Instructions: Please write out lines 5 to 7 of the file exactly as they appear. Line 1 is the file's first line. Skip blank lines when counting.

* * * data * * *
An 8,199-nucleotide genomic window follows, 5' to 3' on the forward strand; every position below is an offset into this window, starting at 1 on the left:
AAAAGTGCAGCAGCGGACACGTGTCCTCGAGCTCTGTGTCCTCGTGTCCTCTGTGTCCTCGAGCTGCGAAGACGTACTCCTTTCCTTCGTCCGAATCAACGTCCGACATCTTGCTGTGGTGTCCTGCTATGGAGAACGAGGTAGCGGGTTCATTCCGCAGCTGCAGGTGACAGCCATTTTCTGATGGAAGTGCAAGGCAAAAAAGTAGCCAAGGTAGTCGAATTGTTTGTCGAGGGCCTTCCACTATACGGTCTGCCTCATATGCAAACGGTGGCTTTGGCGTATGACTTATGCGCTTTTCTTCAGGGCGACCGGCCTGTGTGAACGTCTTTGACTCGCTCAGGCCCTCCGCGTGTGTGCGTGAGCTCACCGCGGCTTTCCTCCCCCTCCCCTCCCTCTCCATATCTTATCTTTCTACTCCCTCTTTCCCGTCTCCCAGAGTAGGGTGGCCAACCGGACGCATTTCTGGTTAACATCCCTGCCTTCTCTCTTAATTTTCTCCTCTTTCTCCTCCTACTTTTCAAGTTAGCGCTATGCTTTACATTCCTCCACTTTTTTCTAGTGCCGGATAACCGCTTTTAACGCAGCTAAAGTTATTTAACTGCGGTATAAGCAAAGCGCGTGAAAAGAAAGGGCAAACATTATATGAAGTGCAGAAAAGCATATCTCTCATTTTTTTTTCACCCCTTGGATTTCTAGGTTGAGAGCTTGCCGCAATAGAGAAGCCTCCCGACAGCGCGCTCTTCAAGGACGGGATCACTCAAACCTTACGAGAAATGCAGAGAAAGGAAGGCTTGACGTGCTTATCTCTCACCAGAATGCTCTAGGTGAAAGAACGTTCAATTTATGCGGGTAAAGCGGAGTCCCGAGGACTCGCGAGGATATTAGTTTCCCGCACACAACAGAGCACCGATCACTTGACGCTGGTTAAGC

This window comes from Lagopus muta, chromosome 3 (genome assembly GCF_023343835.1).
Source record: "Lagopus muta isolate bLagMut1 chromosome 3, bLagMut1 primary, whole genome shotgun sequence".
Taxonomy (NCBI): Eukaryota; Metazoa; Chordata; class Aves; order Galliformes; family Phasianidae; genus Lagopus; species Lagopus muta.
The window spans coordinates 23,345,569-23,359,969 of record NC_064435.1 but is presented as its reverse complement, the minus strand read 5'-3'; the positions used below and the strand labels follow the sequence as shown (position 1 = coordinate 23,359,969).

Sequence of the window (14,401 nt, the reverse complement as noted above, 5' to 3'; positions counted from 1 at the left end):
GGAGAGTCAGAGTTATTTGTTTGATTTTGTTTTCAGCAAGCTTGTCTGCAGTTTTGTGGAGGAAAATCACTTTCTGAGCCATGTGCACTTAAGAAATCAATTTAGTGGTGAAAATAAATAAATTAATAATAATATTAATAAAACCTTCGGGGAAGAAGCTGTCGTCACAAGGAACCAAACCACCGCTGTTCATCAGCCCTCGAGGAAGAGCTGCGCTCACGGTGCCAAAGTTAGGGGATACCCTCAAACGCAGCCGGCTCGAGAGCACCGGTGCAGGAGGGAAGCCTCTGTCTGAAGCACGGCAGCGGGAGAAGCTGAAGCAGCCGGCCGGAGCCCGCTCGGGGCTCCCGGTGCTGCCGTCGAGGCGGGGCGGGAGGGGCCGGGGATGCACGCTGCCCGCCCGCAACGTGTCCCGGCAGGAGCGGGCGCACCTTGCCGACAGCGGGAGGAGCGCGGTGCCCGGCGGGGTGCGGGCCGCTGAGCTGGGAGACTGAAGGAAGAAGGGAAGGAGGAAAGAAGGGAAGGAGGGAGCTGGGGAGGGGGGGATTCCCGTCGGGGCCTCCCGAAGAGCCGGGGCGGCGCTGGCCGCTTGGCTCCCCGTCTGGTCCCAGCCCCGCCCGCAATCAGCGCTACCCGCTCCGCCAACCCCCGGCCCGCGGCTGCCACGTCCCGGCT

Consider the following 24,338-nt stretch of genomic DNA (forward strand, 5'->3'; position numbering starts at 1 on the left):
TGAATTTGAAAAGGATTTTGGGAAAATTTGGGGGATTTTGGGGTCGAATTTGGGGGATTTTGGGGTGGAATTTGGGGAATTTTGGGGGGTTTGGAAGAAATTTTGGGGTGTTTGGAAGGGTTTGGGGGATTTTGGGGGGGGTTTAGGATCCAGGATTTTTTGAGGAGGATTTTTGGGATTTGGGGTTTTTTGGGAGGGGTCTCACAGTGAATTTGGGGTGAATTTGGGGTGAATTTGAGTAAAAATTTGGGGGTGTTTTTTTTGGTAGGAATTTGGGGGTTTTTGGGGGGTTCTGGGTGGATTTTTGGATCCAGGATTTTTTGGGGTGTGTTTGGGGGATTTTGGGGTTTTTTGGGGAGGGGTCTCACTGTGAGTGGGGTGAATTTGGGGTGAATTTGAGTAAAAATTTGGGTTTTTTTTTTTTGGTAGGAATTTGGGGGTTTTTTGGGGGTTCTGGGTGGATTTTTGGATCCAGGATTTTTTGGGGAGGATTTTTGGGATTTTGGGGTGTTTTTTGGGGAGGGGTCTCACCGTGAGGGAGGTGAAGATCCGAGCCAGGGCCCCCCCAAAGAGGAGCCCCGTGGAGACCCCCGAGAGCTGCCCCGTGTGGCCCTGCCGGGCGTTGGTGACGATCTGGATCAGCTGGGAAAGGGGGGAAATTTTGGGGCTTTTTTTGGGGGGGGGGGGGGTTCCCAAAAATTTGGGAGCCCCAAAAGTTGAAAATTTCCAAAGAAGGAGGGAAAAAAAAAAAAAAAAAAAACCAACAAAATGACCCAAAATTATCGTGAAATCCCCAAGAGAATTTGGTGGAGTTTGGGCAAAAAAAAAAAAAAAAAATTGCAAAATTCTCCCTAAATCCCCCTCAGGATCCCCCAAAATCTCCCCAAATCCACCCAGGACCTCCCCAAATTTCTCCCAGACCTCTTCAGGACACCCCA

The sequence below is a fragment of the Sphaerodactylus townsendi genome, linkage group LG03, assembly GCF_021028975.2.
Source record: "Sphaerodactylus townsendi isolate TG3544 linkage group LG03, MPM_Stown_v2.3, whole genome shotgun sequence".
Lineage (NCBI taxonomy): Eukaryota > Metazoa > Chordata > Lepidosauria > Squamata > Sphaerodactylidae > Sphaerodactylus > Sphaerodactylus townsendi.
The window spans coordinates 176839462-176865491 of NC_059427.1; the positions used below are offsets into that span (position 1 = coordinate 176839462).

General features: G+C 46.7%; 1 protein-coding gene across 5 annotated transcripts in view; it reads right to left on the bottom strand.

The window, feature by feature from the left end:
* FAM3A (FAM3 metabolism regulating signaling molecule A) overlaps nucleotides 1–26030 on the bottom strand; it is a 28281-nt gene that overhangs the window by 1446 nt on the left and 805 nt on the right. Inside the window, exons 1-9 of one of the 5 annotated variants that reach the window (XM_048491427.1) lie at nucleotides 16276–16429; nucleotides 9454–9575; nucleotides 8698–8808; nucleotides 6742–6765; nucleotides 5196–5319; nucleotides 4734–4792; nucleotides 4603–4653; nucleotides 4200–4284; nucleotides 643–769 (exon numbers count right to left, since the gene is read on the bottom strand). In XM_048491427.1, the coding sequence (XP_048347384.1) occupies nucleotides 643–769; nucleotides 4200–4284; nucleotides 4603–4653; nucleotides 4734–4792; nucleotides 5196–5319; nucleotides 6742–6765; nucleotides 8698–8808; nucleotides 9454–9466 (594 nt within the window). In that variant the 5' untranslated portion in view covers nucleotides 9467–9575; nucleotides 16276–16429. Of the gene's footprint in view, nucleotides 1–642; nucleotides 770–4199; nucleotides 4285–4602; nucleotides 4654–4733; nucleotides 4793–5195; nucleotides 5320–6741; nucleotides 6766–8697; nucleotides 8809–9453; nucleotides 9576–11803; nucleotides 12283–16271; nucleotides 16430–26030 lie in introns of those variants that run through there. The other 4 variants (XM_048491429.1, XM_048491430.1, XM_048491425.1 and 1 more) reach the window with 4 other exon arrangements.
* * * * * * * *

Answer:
Taxonomy (NCBI): Eukaryota; Metazoa; Chordata; class Aves; order Galliformes; family Phasianidae; genus Lagopus; species Lagopus muta.
The window spans coordinates 23,345,569-23,359,969 of record NC_064435.1 but is presented as its reverse complement, the minus strand read 5'-3'; the positions used below and the strand labels follow the sequence as shown (position 1 = coordinate 23,359,969).

Sequence of the window (14,401 nt, the reverse complement as noted above, 5' to 3'; positions counted from 1 at the left end):